As Sanctions on Russia Grow, So Too Does China’s Power

As Sanctions on Russia Grow, So Too Does China’s Power
Russian President Vladimir Putin and Chinese leader Xi Jinping meet in Beijing on Feb. 4, 2022. (Alexei Druzhinin/Sputnik/AFP via Getty Images)
Andrew Thornebrooke
News Analysis
President Joe Biden announced new sanctions on Russia after Vladimir Putin recognized two breakaway provinces in Donbas as independent states, and maneuvered Russian forces into the territory.

What has flown under the radar, according to some experts, is how the Chinese regime is learning and gaining from the unfolding crisis in Ukraine, and how profoundly the lessons it learns will affect the future contours of the international order.

“Putin seeks to undermine the liberal international order,” said Michael McFaul, a professor of international studies at Stanford University.

“[Russia is] the third biggest power in the world,” McFaul added. “[Putin] understands that they’re the third biggest. But he has deliberately allied himself with China, the second biggest, most powerful country in the world, to balance against the United States.”

McFaul made the comments during a Feb. 23 webinar of the Center for Strategic and International Studies (CSIS), a Washington-based defense-focused think tank, wherein several experts discussed the role of China in the ongoing crisis in Ukraine, and the growing relationship between Russia and the Chinese Communist Party (CCP).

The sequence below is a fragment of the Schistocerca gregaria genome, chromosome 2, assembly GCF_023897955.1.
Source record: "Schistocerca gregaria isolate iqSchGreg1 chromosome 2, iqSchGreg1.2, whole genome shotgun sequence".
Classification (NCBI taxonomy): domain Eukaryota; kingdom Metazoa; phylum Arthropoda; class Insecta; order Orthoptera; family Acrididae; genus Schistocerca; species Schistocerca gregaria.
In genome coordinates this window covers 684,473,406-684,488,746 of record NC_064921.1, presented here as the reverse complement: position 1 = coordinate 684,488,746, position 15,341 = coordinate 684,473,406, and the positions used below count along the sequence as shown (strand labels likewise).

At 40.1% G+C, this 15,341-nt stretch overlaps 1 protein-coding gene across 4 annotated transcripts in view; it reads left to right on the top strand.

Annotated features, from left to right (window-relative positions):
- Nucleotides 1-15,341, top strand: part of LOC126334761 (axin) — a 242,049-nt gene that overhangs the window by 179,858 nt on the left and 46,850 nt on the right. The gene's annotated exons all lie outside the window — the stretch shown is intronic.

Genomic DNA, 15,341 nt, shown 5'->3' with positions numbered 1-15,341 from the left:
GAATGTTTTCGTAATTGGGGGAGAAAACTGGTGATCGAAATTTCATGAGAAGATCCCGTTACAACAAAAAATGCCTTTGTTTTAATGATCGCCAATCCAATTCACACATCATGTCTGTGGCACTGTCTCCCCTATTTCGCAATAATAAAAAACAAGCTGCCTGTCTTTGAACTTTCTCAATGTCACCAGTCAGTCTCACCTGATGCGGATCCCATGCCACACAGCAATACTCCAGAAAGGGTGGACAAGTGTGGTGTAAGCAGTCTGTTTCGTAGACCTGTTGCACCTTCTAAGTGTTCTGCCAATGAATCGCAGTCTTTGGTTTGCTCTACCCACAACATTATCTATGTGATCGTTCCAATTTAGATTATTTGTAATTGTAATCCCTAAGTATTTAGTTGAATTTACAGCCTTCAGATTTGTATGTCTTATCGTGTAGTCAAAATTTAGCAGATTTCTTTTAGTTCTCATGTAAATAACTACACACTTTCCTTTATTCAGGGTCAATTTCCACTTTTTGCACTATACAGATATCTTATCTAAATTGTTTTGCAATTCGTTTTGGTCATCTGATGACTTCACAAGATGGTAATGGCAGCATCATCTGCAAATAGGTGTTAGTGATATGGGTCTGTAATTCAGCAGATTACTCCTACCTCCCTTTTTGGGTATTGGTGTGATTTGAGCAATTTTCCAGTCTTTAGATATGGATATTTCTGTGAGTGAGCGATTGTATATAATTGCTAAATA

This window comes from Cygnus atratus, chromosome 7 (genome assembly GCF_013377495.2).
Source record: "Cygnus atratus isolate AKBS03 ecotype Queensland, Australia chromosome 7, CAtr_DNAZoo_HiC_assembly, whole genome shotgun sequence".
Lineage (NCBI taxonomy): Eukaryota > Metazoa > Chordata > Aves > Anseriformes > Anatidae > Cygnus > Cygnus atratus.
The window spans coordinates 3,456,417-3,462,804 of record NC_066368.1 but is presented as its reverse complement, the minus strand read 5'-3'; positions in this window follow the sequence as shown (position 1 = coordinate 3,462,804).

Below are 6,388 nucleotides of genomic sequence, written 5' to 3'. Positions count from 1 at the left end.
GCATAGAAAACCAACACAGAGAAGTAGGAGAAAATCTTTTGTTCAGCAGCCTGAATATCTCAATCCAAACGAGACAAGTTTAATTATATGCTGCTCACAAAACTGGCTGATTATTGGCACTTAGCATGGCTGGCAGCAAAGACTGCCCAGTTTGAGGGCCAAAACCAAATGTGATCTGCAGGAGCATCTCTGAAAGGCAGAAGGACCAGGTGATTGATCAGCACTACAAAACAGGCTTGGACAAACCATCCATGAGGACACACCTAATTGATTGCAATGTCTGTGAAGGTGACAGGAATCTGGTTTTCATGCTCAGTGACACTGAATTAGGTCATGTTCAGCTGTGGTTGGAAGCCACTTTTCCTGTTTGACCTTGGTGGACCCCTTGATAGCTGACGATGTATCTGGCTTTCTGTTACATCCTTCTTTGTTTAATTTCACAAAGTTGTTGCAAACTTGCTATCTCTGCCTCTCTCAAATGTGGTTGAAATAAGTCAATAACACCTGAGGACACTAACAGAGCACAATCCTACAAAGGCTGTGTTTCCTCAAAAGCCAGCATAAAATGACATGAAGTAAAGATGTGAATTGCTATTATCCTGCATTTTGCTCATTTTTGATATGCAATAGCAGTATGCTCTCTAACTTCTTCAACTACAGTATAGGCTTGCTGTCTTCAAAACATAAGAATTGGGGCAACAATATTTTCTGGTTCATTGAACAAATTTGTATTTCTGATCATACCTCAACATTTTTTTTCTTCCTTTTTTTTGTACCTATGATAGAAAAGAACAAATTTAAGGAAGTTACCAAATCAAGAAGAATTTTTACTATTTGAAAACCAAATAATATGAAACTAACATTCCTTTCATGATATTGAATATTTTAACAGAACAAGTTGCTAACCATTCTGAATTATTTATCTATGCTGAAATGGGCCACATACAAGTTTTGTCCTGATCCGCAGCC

The new sanctions came less than three weeks after a meeting between Putin and CCP leader Xi Jinping, which culminated in the announcement of a new “no limits” partnership between China and Russia, and included over $118 billion worth of gas and oil contracts.

The CCP is central to Russia’s ability to act in Ukraine despite Western sanctions, as the CCP can effectively offset many of the revenues lost to sanctions through increased economic engagement with Russia in violation of international sanctions.

Whether China’s communist leadership would wholly commit to this course of action is an open question, but experts believe that Putin would not have committed troops to Donbas without some assurances of diplomatic support from the CCP.

“Vladimir Putin would not have embarked on this aggression against Ukraine and at this time if he didn’t know that he would have Chinese support,” said Angela Stent, director emerita of the Center for Eurasian, Russian and East European Studies at Georgetown University.

“It’s not the reason he’s done it, but… he knew that whatever happened the Chinese would be there for him.”

 Ukrainian service members are seen on the front line near the city of Novoluhanske in the Donetsk region, Ukraine on Feb. 20, 2022. (Gleb Garanich/Reuters)
Ukrainian service members are seen on the front line near the city of Novoluhanske in the Donetsk region, Ukraine on Feb. 20, 2022. (Gleb Garanich/Reuters)

What Exactly is Happening in Ukraine?

The current situation in Ukraine traces back to the Maidan Revolution of 2014, which resulted in the overthrow of Ukrainian president Viktor Yanukovych and his government.